It’s also not going to be a cure-all; ranchers can’t bury or haul thousand-pound carcasses from some remote pastures in the dead of winter, and healthy herds need protection too. Since wolves have evolved to be shy around unfamiliar things, a common strategy is to scare them away with devices called nonlethal deterrents. A centuries’ old example comes from Polish hunting practices: fladry is a perimeter of tightly spaced colorful flags. The configuration is not a physical barrier, but the narrow spacing between flags still throws wolves off. Hunters previously used fladry to funnel wolves into an ambush area, but scientists now champion the tool to spare them. In one instance, a biologist used fladry around a carcass visited by wolves. A hungry carnivore leapt over a nearby barbed wire fence “like it wasn’t even there,” but didn’t cross the fladry.
Since wolf reintroduction in 1995, scientists have gathered much evidence showing that random blasts of colorful light, noise or motion can also protect livestock enclosures by keeping wolves on edge. Stone recalls one wolf getting blasted with Van Halen. “It was one of our Wildlife Services guys’ favorite albums, and it was very hard rock,” she says. The frightened wolf fled further than any other in her experience. Ranchers also scare away wolves using strobe lights and starter pistols. Stone, who has used countless deterrents in her 30 years of experience, even reported success with inflatable tubemen—those giant grinning effigies that dance unpredictably, often around used car lots. She assembled a pair on an Oregon hobby farm in 2018 where wolves had eaten llamas, and wolves have still not returned, she says.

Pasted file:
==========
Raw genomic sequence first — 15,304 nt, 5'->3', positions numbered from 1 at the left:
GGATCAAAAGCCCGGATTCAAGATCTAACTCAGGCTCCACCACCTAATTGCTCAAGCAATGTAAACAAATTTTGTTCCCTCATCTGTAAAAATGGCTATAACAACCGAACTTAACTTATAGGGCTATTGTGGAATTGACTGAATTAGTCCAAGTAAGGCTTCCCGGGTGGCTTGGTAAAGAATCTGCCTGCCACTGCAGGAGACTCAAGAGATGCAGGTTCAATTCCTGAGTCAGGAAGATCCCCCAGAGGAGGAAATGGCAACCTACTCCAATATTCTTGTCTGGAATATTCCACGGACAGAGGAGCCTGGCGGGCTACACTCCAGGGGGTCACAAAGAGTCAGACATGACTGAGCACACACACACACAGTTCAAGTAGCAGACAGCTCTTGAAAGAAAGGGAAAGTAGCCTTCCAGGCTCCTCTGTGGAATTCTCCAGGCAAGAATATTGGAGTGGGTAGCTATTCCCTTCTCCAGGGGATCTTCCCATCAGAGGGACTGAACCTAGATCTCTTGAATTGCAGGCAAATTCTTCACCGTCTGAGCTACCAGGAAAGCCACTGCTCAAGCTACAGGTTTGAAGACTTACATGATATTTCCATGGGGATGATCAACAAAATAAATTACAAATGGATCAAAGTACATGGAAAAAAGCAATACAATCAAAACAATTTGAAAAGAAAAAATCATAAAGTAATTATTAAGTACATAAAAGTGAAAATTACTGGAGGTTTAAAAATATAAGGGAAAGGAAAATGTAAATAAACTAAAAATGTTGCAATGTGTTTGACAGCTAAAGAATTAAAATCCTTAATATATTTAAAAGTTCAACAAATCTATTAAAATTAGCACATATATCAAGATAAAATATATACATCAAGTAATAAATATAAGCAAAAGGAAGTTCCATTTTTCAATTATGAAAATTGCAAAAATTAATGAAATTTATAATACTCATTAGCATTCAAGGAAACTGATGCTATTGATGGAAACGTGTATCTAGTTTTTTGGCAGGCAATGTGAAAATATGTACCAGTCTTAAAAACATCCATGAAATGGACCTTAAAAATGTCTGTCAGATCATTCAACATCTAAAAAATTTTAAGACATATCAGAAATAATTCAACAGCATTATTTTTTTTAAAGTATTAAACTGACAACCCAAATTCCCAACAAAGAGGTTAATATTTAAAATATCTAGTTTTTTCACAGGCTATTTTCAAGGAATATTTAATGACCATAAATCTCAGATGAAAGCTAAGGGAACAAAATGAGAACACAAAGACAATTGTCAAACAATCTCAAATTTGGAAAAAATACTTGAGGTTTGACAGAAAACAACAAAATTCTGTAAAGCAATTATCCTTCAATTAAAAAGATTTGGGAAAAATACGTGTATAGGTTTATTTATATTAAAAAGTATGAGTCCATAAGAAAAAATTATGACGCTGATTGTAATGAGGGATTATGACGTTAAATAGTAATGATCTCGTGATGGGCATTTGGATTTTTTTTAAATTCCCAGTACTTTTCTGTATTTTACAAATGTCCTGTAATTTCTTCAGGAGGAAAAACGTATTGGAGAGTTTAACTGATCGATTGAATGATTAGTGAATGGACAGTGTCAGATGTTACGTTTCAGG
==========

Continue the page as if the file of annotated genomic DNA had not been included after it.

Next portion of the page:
Nonlethal deterrent devices have limitations, though. Some require electricity and all only protect enclosed areas—two deal-breakers for herds grazing open pastures. Even in ideal scenarios, wolves eventually tease out empty threats. “Animals are incredibly smart,” says St. Clair. “Their lives depend on figuring out which of these dangers are real dangers.” Targeting multiple senses with a rotating library of deterrents staves off their pattern recognition, but habituation remains a major consideration.
St. Clair is currently researching how tricking wolves into thinking livestock is disgusting food, can condition, rather than scare them. Her approach includes developing microcapsules with nauseating chemicals that she plants in carcasses as bait for curious carnivores. Making an animal vomit triggers an association with what they just ate, ironing a crease into a primitive subsection deep in the brain. So if a wolf eats a carcass laced with this flavorless capsule, it would start to steer clear of dead steer. This “conditioned disgust” aversion showed promising results in a 2009 study on captive wolves, but the method hasn’t been tested widely in wild wolves.
Recognizing animal cognition inevitably leads to appreciating individual differences between wolves. “We know that individuals vary in their ingenuity—their determination to get through our defenses, their tendency to repeat and cause multiple problems,” Treves says.